409 F.2d 458: Raymond T. Davis, Jr., Appellant, v. United States of America, Appellee.kenneth M. Sams, Appellant, v. United States of America, Appellee
United States Court of Appeals District of Columbia Circuit. - 409 F.2d 458
Argued January 17, 1969 Decided February 18, 1969 Certiorari Denied June 9, 1969 See 89 S.Ct. 2031
Mr. William W. Scott, Washington, D. C. (appointed by this court), for appellants.
Mr. Harvey S. Price, Asst. U. S. Atty., with whom Messrs. David G. Bress, U. S. Atty., Frank Q. Nebeker and Harold H. Titus, Jr., Asst. U. S. Attys., were on the brief, for appellee.
Before BURGER, TAMM and ROBINSON, Circuit Judges.
BURGER, Circuit Judge:
This appeal follows Appellants' jury conviction for robbery. 22 D.C.CODE 2901 (1967).
At approximately 2:50 P.M. on October 3, 1966, Detectives Best and Crockett, who were driving a private car and dressed in plain clothes pursuant to their assignment to the robbery squad of the Metropolitan Police Department, observed Appellants, who were known to them to be pickpockets, walking toward an intersection. Both Appellants wore trench coats on the warm afternoon, and upon reaching a bus stop, they stopped and separated. The detectives halted their car and observed that when a bus approached Appellant Sams entered in front of the victim while Davis followed directly behind him and "bumped into him." Sams stopped at the driver's seat and blocked the path; as the victim stopped, Davis "brushed up against [the victim]."
Alerted by these observations the officers followed the bus in their car and shortly thereafter the detectives observed the Appellants leaving the bus through separate doors. The detectives parked and approached the Appellants. Seeing them, Davis "began to back away" but was held by Detective Best and placed under arrest. Detective Crockett called Appellant Sams by name but was unable to apprehend him as he fled. Davis was searched and a key case, later identified as one the victim had been carrying in a rear trouser pocket, was recovered from Davis' right rear pocket. Although the victim remembered being pushed while entering the bus, he thought nothing of it at the time and did not discover the loss until he arrived at home.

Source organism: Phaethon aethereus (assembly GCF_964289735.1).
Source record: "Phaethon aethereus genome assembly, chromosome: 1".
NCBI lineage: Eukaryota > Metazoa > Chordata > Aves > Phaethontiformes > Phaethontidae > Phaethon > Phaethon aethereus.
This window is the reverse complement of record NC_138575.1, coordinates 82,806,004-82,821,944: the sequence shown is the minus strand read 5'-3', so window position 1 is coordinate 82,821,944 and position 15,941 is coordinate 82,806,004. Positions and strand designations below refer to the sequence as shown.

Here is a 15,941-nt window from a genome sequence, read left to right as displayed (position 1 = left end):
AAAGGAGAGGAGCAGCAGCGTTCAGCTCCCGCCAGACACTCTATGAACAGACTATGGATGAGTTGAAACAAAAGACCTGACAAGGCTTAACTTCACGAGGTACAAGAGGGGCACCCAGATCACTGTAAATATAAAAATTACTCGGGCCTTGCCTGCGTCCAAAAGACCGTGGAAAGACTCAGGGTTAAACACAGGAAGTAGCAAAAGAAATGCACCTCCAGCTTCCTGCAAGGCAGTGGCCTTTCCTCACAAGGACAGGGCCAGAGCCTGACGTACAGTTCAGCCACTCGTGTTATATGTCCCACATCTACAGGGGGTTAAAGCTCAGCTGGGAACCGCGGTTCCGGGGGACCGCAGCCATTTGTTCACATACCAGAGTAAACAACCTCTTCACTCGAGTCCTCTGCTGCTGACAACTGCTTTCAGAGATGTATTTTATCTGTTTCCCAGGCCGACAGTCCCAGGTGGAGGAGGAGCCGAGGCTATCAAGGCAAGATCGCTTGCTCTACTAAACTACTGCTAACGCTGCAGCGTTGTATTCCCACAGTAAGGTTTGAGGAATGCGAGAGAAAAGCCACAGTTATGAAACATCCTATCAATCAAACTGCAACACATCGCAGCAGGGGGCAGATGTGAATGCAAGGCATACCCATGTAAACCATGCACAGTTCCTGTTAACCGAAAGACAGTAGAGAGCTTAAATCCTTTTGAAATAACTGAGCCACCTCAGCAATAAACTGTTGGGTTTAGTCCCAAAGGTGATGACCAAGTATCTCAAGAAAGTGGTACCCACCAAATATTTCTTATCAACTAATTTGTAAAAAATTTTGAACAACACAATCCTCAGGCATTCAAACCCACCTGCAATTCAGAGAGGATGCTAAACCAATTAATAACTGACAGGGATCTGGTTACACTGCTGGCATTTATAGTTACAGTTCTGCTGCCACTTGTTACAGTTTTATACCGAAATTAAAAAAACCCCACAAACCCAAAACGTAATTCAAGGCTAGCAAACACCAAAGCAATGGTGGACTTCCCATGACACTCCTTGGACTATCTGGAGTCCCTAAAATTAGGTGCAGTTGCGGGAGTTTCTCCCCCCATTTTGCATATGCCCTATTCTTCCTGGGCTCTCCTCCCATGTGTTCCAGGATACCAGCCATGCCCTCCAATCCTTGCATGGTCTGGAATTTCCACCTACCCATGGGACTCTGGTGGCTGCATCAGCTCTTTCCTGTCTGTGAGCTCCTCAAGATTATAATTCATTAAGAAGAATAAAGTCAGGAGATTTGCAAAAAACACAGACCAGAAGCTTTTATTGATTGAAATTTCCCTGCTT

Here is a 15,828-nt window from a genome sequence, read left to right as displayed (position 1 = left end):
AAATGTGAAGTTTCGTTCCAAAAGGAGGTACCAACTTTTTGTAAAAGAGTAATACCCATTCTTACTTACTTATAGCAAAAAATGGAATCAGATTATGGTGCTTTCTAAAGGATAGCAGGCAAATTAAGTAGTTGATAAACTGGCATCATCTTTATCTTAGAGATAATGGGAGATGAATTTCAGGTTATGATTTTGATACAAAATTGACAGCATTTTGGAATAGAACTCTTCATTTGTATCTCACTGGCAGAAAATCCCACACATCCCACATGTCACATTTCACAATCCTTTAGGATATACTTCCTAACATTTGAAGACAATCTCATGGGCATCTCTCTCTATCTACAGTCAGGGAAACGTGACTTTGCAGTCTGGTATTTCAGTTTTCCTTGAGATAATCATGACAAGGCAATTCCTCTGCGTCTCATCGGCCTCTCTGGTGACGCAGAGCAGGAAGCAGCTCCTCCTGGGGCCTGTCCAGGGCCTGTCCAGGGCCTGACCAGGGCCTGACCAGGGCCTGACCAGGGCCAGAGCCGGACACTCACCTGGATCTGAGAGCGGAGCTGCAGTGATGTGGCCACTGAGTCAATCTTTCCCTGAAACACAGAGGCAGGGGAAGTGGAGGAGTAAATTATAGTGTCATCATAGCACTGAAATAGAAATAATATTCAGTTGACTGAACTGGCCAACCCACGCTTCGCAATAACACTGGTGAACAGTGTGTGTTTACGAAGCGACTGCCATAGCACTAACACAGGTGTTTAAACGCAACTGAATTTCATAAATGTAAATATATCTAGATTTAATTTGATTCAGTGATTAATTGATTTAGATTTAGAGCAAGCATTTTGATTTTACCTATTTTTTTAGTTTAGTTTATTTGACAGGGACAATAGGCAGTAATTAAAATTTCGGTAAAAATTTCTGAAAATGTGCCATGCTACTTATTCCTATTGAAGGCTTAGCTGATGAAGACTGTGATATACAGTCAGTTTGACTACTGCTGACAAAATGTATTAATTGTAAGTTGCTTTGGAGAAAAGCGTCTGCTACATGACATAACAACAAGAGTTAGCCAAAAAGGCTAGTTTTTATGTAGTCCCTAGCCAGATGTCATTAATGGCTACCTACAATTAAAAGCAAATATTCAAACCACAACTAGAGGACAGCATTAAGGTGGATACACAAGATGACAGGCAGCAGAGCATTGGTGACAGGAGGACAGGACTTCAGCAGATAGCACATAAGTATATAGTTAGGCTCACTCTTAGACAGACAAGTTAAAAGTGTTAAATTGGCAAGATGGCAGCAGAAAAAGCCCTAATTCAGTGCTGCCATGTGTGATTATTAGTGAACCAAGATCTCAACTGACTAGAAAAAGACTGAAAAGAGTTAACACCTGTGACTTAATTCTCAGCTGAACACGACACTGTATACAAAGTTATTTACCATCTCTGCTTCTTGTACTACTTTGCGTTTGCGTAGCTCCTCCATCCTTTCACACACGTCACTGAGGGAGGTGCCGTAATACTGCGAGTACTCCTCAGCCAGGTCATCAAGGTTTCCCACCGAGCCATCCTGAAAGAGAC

On appeal, Appellants assert that the District Court erred in denying their motion to suppress the key case on the grounds of lack of probable cause for the arrest. This claim is readily disposed of by reference to our decision in Jackson v. United States, 112 U.S.App. D.C. 260, 262, 302 F.2d 194, 196 (1962), where we noted that probable cause exists where the officer "in the particular circumstances, conditioned by his observations and information, and guided by the whole of his police experience, reasonably could have believed that a crime had been committed by the person to be arrested." Accord, e. g., Dixon v. United States, 111 U.S.App.D.C. 305, 296 F.2d 427 (1961). To these trained officers, this was a typical pickpocket set-up. In addition, they knew that Appellants were pickpockets — Detective Crockett knew Sams well enough to call him by name. We need not blindfold the police, nor ask them to abandon their experience when they encounter situations which call for the effective intervention they initiated here.
The test of probable cause is not what reaction victims — or judges — might have but what the totality of the circumstances means to police officers. Conduct innocent in the eyes of the untrained may carry entirely different "messages" to the experienced or trained observer.1 This criterion has been utilized repeatedly, and only the continuation of claims such as Appellants urge on us make it necessary to reiterate this standard.
Appellants also claim error in the trial court's denial of their motion for acquittal thereby allowing the jury to return a verdict on the crime of robbery when no evidence was allegedly introduced at trial establishing that anyone took a key case from the complaining witness as required by Section 2901. On the facts presented at trial, sufficient evidence was adduced to support an inference that Appellants intentionally took the property from the complainant. No alternative theory for Davis' possession of the key case was offered, see Vaughn v. United States, Nos. 21,066, 21,067 (D.C. Cir. May 2, 1968); moreover, the peculiar actions of Appellants, Davis' contact with the victim, and testimony as to their actions on being approached by the officers provided an abundant basis for the jury to fill in the gaps by the reasonable inference that the Appellants had considerable to do with the change in the possession of the victim's property. The evidence met the demands of the statute. See, e. g., Jackson v. United States, 123 U.S.App.D.C. 276, 359 F.2d 260, cert. denied, 385 U.S. 877, 87 S.Ct. 157, 17 L.Ed.2d 104 (1966).
In his opinion dissenting from the Court's approval of an arrest made on "the mere word of an informer" in Draper v. United States, 358 U.S. 307, 323, 79 S.Ct. 329, 338, 3 L.Ed.2d 327 (1959), Mr. Justice Douglas acknowledged:
The Court is quite correct in saying that proof of "reasonable grounds" for believing a crime was being committed need not be proof admissible at the trial. It could be inferences from suspicious acts, e.g., consort with known peddlers, the surreptitious passing of a package, an intercepted message suggesting criminal activities, or any number of such events coming to the knowledge of the officer.